Financial Hedging and Firm Performance: Evidence from Cross-border Mergers and Acquisitions


  • The authors would like to thank the two anonymous referees, the journal editor, John Doukas, Eric de Bodt, Chris Brooks, Tao Chen; Zhiyao Chen, Michael Clements, Pasquale Della Corte, Espen Eckbo, Zhan Feng, Ranko Jelic, Wei-Ming Lee, Lalitha Naveen, Annette Poulsen, Karin Thorburn, Baolian Wang, Ke Yang, and seminar participants at the ICMA Centre of Henley Business School, Central Washington University; the Second Young Finance Scholars' Conference at the University of Sussex; the IFABS 2015 Corporate Finance Conference at Oxford University; the 15th Finance, Risk and Accounting Perspectives Conference; the 2015 Financial Management Association Annual Conference; the 2015 Paris Financial Management Conference the Fourth ECCCS Workshop on Governance and Control; and the BAFA Annual Conference 2016 for their insightful and constructive comments. The authors also thank Anh To and Norika Kobayashi for their research assistance. Financial support from the ICMA Centre is gratefully acknowledged.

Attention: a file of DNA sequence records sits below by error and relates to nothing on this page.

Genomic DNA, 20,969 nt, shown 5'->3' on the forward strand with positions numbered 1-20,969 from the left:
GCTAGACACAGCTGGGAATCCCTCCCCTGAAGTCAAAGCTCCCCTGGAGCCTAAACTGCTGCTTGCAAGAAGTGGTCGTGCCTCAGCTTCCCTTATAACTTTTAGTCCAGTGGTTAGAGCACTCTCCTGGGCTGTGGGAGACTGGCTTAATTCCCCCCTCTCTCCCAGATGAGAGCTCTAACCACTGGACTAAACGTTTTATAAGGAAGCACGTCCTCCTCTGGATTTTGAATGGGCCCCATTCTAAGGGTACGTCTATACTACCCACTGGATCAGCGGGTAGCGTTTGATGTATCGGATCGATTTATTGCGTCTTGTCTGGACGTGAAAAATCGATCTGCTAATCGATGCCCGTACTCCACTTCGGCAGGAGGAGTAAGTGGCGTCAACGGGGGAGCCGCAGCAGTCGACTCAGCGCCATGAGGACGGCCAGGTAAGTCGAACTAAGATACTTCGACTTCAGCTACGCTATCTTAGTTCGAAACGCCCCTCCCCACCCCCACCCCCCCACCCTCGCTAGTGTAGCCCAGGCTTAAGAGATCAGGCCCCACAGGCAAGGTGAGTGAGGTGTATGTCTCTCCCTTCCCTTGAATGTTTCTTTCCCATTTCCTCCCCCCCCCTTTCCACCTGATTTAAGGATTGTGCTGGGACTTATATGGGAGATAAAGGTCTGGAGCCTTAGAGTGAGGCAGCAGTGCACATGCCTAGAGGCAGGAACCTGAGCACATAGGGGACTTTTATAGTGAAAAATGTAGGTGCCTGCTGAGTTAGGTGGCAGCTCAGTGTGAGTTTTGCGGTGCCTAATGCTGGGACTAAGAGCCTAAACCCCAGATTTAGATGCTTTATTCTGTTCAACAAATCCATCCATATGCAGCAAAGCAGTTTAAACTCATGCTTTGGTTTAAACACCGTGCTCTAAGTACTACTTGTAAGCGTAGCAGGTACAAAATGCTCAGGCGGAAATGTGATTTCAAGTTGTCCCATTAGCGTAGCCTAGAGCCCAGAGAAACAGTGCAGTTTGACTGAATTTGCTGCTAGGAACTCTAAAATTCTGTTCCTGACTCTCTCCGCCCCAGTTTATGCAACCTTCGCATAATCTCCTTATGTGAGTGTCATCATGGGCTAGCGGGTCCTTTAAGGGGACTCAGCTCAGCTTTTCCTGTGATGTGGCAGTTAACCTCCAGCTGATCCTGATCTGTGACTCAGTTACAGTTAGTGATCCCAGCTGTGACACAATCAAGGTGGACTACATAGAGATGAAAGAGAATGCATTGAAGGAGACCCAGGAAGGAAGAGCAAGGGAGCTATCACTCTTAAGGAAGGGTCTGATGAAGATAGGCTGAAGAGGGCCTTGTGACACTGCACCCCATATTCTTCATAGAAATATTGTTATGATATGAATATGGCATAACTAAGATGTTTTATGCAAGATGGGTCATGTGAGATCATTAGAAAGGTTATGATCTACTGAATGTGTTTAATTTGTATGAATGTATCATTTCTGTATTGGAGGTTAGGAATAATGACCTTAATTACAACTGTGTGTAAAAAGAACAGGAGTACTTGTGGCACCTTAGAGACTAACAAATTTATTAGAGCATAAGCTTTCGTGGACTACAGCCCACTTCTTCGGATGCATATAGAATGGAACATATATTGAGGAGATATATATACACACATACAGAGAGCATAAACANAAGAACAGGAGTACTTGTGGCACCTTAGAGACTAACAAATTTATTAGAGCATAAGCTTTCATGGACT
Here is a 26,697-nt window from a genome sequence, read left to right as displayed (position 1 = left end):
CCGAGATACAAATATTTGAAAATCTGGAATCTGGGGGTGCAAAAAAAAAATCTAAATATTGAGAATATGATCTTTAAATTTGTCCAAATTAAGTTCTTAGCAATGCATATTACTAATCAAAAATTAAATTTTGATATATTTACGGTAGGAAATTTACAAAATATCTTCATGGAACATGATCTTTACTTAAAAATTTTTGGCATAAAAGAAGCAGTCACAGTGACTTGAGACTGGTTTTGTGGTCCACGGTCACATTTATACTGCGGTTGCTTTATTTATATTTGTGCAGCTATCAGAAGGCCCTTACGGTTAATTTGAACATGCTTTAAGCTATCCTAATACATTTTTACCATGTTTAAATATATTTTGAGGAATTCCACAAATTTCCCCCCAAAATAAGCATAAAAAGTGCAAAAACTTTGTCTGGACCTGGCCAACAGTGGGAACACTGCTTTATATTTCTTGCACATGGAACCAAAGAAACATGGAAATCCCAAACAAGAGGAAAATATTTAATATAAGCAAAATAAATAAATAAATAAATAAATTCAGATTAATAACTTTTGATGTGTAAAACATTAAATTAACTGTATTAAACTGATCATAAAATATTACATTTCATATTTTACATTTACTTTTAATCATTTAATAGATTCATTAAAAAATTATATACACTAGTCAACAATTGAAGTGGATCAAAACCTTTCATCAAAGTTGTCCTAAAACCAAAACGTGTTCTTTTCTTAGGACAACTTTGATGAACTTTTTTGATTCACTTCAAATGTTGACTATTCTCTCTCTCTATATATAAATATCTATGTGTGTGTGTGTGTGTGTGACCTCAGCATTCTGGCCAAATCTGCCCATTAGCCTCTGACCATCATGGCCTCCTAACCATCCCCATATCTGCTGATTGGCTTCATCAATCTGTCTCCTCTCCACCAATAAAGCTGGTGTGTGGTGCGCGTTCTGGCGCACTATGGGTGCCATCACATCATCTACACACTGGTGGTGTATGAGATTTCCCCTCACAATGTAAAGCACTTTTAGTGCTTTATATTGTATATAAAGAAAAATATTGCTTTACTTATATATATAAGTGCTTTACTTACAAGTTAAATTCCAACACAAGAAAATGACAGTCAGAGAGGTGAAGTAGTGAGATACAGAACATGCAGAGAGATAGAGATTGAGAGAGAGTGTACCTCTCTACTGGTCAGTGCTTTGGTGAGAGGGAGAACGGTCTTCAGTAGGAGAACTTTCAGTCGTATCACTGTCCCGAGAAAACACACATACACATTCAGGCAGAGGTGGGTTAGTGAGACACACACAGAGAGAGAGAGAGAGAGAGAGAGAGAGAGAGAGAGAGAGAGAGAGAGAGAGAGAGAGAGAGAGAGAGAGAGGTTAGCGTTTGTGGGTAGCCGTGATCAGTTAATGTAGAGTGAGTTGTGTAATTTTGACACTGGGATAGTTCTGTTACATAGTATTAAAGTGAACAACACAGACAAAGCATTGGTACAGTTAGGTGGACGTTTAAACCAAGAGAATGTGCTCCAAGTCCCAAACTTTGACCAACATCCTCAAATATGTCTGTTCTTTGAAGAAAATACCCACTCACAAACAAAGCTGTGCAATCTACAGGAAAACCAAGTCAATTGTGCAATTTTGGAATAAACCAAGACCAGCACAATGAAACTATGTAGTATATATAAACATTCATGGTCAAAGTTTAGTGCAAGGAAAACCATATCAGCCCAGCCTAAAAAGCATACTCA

Using a sample of 1,369 cross-border acquisitions announced by Standard & Poor's 1500 firms between 2000 and 2014, we find strong evidence that derivatives users experience higher announcement returns than non-users, which translates into a US$ 193.7 million shareholder gain for an average-sized acquirer. In addition, we find that acquirers with hedging programmes have higher deal completion probabilities, longer deal completion times, and better long-term post-deal performance. We confirm our findings after employing an extensive array of models to address potential endogeneity. Overall, our results provide new insights into a link between corporate financial hedging and firm performance.